For instance, allocating resources in response to capacity shortages is an event that can (and should) be automated, but it is simply one link in a chain of actions. A number of other steps will be involved: the organization will want to measure and report on application performance, identify the underlying cause of the shortage and obtain approvals for their response, all before the capacity shortage can be remedied. It’s important to remember that the end goal of automation is to go above and beyond humans’ manual capabilities; they simply aren’t able to efficiently manage end-to-end processes in one fell swoop. Selecting a solution that is capable of automating an entire process flow can derive significantly greater value in time and cost savings.

Criteria #2: Process Flow

The second critical criteria to evaluate as you select an automation tool is the flow of IT processes. Are they comprised of predictable and well-defined, if A then B tasks, like the resource provisioning example? Or, are they constantly in flux, with sequences of actions differing from one day to the next? Determining which one of these process frameworks characterizes your IT environment will then lead you down one of two paths: scripted automation or autonomics.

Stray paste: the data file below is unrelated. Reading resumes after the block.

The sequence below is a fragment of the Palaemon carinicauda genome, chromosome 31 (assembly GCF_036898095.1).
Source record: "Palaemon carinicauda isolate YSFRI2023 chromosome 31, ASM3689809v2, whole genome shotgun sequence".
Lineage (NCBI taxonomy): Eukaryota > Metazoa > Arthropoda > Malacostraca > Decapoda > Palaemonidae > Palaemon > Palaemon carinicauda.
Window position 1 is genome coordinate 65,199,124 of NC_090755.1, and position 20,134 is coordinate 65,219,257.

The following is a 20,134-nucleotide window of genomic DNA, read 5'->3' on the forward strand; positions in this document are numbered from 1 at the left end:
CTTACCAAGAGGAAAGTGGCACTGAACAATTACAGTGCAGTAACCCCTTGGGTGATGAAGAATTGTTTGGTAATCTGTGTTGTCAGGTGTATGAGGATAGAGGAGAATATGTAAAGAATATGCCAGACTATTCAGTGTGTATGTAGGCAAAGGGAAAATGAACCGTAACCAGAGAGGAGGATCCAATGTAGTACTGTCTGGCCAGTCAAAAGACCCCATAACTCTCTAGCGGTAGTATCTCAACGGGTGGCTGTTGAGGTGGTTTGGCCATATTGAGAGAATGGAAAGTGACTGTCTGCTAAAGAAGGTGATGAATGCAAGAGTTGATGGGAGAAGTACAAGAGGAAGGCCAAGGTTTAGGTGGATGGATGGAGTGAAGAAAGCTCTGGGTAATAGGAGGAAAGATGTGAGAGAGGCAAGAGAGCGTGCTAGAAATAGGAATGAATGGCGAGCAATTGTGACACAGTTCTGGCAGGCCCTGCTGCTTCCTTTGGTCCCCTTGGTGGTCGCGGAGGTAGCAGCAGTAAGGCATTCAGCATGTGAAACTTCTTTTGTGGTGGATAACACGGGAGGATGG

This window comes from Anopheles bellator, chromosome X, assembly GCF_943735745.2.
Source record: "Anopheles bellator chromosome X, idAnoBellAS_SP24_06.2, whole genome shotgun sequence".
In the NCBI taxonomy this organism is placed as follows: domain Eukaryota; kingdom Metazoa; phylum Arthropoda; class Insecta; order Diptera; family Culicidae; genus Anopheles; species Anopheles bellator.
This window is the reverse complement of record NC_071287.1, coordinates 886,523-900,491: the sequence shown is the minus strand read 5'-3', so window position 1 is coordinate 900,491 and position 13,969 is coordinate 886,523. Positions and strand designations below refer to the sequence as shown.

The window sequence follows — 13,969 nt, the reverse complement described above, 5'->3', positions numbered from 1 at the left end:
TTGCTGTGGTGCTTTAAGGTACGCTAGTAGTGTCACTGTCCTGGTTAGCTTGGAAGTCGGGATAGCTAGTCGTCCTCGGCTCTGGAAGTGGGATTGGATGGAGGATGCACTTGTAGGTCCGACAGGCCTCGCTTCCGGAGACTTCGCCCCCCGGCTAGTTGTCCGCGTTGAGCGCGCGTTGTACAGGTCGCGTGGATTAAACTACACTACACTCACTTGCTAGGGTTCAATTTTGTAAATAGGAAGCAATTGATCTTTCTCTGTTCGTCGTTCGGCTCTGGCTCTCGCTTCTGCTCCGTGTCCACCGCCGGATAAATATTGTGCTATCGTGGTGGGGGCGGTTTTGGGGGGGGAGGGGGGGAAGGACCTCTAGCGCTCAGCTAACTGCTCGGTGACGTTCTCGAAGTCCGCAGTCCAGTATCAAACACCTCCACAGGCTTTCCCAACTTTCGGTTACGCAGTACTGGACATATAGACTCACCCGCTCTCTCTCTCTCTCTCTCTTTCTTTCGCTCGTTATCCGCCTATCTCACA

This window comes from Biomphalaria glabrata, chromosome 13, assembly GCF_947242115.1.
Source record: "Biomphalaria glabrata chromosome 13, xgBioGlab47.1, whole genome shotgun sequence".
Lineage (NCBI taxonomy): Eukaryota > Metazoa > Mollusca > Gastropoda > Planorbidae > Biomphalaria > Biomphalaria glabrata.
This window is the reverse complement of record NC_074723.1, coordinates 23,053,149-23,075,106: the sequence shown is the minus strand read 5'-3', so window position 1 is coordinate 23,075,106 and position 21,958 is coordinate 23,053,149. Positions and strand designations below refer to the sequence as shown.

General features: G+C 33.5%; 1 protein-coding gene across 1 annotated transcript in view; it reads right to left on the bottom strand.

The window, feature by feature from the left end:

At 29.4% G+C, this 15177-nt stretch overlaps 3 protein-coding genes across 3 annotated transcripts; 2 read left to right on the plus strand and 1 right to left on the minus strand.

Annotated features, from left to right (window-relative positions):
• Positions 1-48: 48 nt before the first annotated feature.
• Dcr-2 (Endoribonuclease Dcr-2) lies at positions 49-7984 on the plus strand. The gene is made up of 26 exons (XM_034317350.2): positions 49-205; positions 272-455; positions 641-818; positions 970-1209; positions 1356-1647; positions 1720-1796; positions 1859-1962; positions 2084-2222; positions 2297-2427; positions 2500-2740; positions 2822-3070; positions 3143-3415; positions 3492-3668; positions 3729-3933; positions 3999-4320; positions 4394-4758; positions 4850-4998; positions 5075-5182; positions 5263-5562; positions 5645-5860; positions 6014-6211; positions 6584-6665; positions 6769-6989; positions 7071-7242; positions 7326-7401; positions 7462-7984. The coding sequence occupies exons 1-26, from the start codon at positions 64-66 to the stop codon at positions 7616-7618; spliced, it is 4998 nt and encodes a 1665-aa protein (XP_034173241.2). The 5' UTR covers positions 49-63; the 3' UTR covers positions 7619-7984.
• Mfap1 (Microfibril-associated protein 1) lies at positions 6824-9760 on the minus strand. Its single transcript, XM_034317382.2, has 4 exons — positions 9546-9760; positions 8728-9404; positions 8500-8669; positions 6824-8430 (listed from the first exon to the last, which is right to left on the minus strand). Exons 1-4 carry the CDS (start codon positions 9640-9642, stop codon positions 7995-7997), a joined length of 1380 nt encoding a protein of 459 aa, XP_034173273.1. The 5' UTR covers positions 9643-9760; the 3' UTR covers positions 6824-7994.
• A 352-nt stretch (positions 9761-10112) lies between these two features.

Scripted Automation: For Controlled Environments

Let’s say your IT department falls into the former category – it’s comprised of pre-set processes that remain largely unchanged like rebooting a server at 6:00 a.m. every morning or signaling that capacity usage has bypassed a given threshold. For standard workflows and processes like these, the big name IT vendors have long-served this need and are well-established scripted automation vendors. They can even provide out-of-the-box functionality with scripted templates, ready-made for commonly occurring tasks.

While these automation brands can produce significant time and cost savings in repetitive and predictable IT environments, their reliance on scripted automation can become a hindrance when more complex tasks are introduced. In heterogeneous environments that cross processes and domains, engineers could spend hours or even days scripting a single, specialized automation execution, only for that process to change, requiring a modified script and putting the engineer back to square one.